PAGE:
2023 may not bring another record year, but the U.S. continues to assert itself as a growing player in international dairy trade.
U.S. dairy exports set new volume and value records again in 2022 despite rampant inflation and a host of other challenges to international trade. It was the third straight record year for volume and the second for value.
Export volume on a milk solids equivalent (MSE) basis increased 5% to 2.4 million metric tons (MT). Export volume in 2022 was equivalent to 18% of U.S. milk produced last year, also an all-time high.
Export value finished the year up 25% to $9.6 billion – the first time it has ever crossed the $9 billion mark.
Following up on the record-setting year of 2022, Progressive Dairy asked Krysta Harden, president and chief executive officer of the U.S. Dairy Export Council (USDEC), to preview what’s ahead in 2023.
Q: Looking into 2023, what international factors will have the biggest impact on U.S. dairy producers and the industry?
HARDEN: Rising milk production in [the] European Union, alongside weaker demand in the EU, is increasing competition overseas and putting pressure on global prices.
China, the largest dairy buyer in the world, is opening up again after lockdowns and other zero-tolerance COVID policies it imposed from the beginning of the pandemic until late last year. But demand was hit hard by the lockdowns, and we expect it will take more time to recover.
While inflation is receding on a global basis, many questions remain surrounding consumer purchasing power (and dairy demand) given a weak GDP forecast. In early January, the World Bank estimated that global GDP growth will rise 1.7% this year, a sharp decline from the 3% estimate for 2023 that the organization made in June. The bank cited monetary policy tightening around the world, worsening financial conditions and continued disruptions from the Russian war in Ukraine as major drags on growth.
Not all factors are negative. Long-term, we’re seeing rising incomes, populations and desire for dairy products boosting demand for U.S. dairy products, especially in cheese and dairy ingredients.
Q: Which countries or regions should the U.S. keep an eye on when it comes to short-term impacts on exports? What about long-term?
HARDEN: The U.S. should keep an eye on China in the short term. The aforementioned COVID-related lockdowns, travel restrictions and anemic economic growth (by Chinese standards), combined with strong domestic milk production and heavy inventories, significantly reduced dairy imports in 2022. Certainly, some of the magnitude of the decline stemmed from the sky-high spike in Chinese imports in 2021, as China shattered all dairy import records that year. This year, despite China removing its zero-tolerance COVID policy and economic growth expected to improve, we expect Chinese dairy imports will be closer to 2022 volumes than the record in 2021.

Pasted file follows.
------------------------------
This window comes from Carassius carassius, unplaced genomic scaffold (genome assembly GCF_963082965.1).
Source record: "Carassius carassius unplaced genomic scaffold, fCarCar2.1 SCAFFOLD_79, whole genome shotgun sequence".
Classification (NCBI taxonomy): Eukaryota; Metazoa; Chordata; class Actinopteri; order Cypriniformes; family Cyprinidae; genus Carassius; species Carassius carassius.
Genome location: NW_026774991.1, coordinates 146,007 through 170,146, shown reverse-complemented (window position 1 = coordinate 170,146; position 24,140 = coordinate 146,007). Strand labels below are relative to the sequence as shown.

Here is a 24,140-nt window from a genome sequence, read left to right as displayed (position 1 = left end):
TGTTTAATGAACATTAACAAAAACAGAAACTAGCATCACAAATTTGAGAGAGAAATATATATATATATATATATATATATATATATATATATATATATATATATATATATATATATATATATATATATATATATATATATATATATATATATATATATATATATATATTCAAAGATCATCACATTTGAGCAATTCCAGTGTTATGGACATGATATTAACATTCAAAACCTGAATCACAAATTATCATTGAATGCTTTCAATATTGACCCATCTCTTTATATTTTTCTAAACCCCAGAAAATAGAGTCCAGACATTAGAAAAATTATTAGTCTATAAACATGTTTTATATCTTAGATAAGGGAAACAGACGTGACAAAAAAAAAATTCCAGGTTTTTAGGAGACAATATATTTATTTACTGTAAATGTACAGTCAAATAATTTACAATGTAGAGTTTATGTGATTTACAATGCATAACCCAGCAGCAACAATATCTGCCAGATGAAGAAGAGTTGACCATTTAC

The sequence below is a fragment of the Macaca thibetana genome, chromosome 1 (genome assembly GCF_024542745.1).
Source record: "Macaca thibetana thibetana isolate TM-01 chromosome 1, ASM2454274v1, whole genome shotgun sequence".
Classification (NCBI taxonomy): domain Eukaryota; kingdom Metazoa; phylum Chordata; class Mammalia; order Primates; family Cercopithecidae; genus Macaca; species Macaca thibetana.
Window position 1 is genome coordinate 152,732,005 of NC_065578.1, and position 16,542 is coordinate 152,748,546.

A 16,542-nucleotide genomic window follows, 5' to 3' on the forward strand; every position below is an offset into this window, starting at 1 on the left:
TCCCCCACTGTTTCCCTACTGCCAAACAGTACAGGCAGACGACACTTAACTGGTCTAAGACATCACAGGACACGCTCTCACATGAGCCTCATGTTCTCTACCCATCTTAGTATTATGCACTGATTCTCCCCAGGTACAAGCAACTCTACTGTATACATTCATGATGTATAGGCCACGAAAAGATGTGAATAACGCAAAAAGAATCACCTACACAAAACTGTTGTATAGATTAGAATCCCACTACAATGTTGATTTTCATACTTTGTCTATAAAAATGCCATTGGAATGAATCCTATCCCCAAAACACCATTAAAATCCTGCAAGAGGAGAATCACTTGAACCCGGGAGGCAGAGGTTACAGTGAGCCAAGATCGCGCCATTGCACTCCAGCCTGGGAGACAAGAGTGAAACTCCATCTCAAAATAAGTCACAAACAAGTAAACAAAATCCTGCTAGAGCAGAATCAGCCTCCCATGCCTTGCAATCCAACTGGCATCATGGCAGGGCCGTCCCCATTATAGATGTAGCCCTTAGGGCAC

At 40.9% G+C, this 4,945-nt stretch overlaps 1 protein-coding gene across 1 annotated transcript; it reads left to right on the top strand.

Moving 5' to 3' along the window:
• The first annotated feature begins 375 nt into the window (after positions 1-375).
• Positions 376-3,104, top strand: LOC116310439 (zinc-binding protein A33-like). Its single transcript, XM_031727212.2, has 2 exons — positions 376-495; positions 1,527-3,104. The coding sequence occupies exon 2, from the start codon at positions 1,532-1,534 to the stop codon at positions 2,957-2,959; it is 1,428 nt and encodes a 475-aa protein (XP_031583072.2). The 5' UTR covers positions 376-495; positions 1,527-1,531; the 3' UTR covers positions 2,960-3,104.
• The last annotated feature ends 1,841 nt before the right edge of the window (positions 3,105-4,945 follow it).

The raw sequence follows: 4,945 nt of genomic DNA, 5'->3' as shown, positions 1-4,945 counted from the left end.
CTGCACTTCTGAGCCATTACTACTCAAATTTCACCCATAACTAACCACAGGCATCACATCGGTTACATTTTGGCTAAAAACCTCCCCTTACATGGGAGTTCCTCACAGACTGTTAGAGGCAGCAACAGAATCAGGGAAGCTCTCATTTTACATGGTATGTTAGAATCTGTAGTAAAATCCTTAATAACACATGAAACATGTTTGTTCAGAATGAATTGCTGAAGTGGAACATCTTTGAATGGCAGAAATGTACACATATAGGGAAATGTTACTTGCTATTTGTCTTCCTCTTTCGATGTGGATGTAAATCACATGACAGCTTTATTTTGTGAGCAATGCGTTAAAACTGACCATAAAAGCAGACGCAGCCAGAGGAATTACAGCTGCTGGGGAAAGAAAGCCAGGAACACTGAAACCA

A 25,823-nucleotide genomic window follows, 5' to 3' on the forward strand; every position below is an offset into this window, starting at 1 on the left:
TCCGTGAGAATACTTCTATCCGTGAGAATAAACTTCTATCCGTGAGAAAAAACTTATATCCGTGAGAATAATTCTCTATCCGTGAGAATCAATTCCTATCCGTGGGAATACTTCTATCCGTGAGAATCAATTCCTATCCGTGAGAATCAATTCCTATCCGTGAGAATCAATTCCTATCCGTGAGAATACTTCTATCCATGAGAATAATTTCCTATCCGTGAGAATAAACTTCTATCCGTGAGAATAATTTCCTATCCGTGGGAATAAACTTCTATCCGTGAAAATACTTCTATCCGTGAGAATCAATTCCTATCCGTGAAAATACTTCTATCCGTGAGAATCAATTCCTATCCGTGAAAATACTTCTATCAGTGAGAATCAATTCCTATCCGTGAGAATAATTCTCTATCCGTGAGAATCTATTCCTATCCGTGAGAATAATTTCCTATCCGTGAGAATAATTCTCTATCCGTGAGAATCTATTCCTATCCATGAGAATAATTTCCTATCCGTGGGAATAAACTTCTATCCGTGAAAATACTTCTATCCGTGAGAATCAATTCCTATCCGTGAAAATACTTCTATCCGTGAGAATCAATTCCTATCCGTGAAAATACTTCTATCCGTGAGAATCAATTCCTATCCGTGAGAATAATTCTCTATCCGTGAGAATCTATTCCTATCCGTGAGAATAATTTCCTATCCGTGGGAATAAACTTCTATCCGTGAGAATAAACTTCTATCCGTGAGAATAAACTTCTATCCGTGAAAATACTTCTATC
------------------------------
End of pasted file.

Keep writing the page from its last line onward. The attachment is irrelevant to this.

Long-term, the U.S. should keep an eye on Southeast Asia. It is a dairy-deficit market, with domestic milk production falling short of demand. The U.S. already has a strong foothold there – Southeast Asia is traditionally a No. 1 or No. 2 U.S. dairy export market on a volume and dollar-sales basis. Meanwhile, populations and GDP are forecast to rise significantly over the next decade, as will their appetite for dairy.
Q: Through the international prism, what provides the most optimism for the U.S. dairy industry in 2023?
HARDEN: 2022 proved that even when economic times are difficult, global consumers still considered dairy a household essential and continued to purchase. Additionally, in many markets – especially Latin America, Japan and Korea – cheese was considered a staple product. With more U.S. cheese capacity expected online in 2023 and forecast growth in cheese supply, expanding global consumption will be critical to maintain producer prices.
Q: What are the biggest concerns entering the new year?
HARDEN: Competition will be stronger in 2023 as EU milk production rises but its domestic demand falters, increasing the bloc’s exportable supply. Plus, New Zealand will need to reroute product due to the collapse in Chinese demand.
Q: Any other comments that reflect the 'state of dairy' from your perspective?
HARDEN: We are at a critical moment in history for U.S. dairy exports. Demand for cheese and dairy ingredients is growing, especially in high-population markets in Asia, where dairy is being incorporated into traditional diets. Longer-term, our primary competitors, New Zealand and the EU, will struggle to meet global demand growth with challenged supply outlooks and government policies limiting their capacity to grow.
The U.S., on the other hand, has the means and the desire to sustainably meet the world’s growing demand for dairy – if we continue to invest in exports with USDEC laying the groundwork and helping to open doors.
March 1, 2023